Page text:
By Mercy's Madelynn Innes
By air and by ground, from the dispatcher’s desk and even in the classroom, David Black has dedicated 14 years so far to life-saving emergency assistance. At 42, it appears he’s just getting started.
“This month, I’m starting in the ER at Mercy in Springfield,” he said.
In May, David graduated from the nursing program at Mercy College of Nursing and Health Sciences/SBU. From roughly 100 graduates, he was voted by the entire nursing program’s faculty to receive the school’s Florence Nightingale Award, which recognizes a student’s compassion, courage and professionalism in nursing.
“I graduated with many remarkable people,” he said. “So I consider it quite an honor to be selected. I feel privileged to work in a place that would take the time to reach out and recognize it.”
David got his start with Mercy stocking shelves. “We’d just moved to town, and I knew I needed a job with health insurance,” he explained. Working in a patient-centered environment offered more than he expected – a taste of what he was really meant to do in life.
“Based on my undergraduate degree in youth ministry, I was on a very different career path,” he said. Working in the hospital, however, brought back memories of an accident he’d had in his 20s and the people who took care of him. “I remembered how the paramedics helped me. I guess that paved the way to my decision to enroll in EMT school.”
David took his first job as a paramedic with the Osage Beach Ambulance Service and soon after began a second job with St. John's EMS dispatch center. After five years, he left the ambulance service in Osage Beach to serve as a field supervisor with St. John’s EMS Greene County. With nursing school ramping up, last fall, David left the dispatch center, but he has continued to serve as a paramedic with Mercy’s Life Line crew out of Bolivar, a position he’s had the last four years.
Even as a full-time member of our ER team, David will continue working with Life Line and Greene County on a PRN or as needed basis. And, when there’s a call to teach advanced and pediatric life support classes through Mercy Talent and Development, he’s done that too and wants to keep it up.
“Experience-wise, I’ve gotten to taste a variety of what's out there in emergency services. I’ve dispatched the call and I’ve responded to the scene, plus, I’ve been in the field as a supervisor. I think those experiences have helped me understand people a little better and show compassion for what they’re going through.”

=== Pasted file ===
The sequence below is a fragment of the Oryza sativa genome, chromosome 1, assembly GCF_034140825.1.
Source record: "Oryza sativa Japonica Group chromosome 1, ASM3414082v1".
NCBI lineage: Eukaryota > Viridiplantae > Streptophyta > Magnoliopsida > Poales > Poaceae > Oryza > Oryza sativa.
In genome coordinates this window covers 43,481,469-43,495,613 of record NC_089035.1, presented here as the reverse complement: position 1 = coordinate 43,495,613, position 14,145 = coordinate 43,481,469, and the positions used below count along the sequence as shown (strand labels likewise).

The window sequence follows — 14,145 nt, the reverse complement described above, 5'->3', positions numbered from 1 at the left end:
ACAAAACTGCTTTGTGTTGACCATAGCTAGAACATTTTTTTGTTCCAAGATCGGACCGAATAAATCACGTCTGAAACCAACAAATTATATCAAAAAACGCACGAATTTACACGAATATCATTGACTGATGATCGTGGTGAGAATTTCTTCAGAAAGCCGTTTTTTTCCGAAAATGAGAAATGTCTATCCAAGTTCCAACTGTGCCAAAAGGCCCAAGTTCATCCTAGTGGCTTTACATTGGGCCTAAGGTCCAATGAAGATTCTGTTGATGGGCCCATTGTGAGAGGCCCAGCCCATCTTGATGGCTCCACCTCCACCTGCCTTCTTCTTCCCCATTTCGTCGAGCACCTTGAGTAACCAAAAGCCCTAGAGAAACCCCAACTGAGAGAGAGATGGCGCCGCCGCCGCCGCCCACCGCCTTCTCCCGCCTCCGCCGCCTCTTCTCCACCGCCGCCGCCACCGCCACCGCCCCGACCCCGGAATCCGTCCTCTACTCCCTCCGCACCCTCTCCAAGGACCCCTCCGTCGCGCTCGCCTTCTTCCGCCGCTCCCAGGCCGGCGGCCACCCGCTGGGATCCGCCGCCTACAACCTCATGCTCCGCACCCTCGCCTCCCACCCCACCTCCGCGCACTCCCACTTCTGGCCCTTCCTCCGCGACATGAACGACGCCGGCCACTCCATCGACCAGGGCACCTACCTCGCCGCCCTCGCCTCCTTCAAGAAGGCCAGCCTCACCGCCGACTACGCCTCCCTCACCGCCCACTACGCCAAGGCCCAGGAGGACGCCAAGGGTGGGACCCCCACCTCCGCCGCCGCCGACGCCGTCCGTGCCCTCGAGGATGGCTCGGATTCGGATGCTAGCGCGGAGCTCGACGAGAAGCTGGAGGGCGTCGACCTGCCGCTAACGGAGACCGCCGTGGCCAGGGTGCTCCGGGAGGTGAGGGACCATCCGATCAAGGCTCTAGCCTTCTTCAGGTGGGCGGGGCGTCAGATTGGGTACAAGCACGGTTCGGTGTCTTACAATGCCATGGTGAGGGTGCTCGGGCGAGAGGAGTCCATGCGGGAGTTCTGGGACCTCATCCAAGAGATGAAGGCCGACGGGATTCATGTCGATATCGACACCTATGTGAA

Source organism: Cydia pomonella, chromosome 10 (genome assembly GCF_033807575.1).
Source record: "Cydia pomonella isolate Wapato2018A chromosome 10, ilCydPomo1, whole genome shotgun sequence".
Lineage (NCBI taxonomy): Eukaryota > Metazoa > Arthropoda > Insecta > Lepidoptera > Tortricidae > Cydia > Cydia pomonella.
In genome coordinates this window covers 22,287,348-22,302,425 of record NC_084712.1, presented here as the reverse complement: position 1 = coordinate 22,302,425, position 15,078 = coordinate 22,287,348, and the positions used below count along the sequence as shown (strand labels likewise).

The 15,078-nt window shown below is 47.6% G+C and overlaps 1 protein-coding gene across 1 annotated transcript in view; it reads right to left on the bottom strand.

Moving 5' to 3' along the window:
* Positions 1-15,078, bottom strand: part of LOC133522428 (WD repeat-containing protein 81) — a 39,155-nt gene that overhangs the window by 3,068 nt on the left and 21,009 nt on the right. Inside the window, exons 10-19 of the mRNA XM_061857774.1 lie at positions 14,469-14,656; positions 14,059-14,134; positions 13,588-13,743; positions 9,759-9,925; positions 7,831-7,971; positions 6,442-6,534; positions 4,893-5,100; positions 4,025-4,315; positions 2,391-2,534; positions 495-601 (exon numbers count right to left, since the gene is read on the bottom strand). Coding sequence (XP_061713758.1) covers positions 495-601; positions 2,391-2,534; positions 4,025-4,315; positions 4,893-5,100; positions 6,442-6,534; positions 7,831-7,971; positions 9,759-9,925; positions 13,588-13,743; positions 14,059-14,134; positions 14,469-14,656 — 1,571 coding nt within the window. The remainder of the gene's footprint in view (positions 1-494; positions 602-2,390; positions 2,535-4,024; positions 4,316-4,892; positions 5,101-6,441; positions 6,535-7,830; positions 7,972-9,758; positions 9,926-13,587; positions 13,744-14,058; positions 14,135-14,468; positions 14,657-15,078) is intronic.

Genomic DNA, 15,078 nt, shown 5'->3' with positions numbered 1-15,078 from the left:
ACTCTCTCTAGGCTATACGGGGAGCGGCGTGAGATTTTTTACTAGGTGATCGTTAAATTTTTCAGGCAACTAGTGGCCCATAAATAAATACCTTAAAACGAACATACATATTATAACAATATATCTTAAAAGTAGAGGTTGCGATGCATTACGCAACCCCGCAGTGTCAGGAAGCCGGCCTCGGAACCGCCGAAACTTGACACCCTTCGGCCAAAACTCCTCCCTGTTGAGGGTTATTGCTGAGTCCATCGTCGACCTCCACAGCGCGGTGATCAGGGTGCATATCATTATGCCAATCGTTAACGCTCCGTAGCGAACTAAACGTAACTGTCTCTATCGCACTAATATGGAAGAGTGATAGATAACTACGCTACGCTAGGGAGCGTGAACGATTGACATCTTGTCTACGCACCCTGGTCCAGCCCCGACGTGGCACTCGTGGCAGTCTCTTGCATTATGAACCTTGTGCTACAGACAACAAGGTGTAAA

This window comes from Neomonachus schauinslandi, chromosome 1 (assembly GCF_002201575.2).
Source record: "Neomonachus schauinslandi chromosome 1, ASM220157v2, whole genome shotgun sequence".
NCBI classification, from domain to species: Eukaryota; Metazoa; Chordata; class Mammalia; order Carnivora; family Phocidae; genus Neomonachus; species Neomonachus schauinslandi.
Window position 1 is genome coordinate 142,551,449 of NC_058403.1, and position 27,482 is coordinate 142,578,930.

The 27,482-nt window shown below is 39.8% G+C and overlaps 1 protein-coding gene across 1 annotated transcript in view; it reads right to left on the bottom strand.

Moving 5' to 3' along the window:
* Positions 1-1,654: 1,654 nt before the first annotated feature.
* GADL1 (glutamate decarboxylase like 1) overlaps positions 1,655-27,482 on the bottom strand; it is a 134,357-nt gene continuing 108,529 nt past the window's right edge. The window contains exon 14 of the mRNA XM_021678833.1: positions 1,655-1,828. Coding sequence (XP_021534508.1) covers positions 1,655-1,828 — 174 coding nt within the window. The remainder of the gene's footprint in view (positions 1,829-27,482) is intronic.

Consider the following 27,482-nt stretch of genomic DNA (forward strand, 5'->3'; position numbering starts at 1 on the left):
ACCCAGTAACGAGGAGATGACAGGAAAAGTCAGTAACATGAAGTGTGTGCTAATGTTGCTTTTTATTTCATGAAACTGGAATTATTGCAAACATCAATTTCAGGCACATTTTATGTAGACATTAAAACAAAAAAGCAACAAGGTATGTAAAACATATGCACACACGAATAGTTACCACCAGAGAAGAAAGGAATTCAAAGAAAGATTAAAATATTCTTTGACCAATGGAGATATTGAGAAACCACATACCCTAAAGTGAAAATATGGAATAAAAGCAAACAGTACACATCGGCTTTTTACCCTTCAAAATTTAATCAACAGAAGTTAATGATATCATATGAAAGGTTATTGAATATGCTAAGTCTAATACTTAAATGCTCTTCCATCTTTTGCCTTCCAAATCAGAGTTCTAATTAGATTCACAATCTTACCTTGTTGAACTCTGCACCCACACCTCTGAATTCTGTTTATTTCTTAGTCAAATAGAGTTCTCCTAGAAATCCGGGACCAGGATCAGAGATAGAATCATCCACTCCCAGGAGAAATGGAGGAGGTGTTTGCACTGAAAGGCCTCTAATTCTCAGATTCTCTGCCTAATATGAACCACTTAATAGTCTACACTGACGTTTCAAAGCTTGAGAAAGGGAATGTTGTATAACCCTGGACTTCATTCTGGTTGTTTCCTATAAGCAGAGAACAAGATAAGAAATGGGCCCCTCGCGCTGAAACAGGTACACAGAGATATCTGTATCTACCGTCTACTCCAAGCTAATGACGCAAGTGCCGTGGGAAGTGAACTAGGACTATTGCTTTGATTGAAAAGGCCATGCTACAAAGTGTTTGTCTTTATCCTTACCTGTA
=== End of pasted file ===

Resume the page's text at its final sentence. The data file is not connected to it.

Even though David entered nursing school as an experienced paramedic, his instructors said he worked hard at adding new nursing knowledge to his experiences. “He took his role as a nursing student very seriously and worked diligently in improving patient care while in the clinical area,” said Suzie Morrow, Mercy College of Nursing and Health Sciences/SBU associate professor, ASN program.
“David looks at his patients with dignity, respect and a holistic manner,” added Greg Owens, MSN, RN, another one of his instructors from the ASN program. “He is a genuine, caring and intelligent man who exhibits the Mercy values in his life and nursing care.”
Proud of the opportunities he’s had so far to serve, David is equally proud of his responsibilities as a dad, like coaching his daughters’ soccer teams. “Things like that are important, and I’ve been fortunate to have a work schedule that allows me to do it.”
Earning his degree and becoming a nurse is something David is very proud of – it’s a win-win opportunity, he said, that allows him to continue helping others while advancing his ability to provide for his wife and four daughters. “I have five reasons to be motivated and do my best,” he said. “My wife and my four daughters. I want to go home at the end of the day and be proud of what I’ve done and be a good example for them.”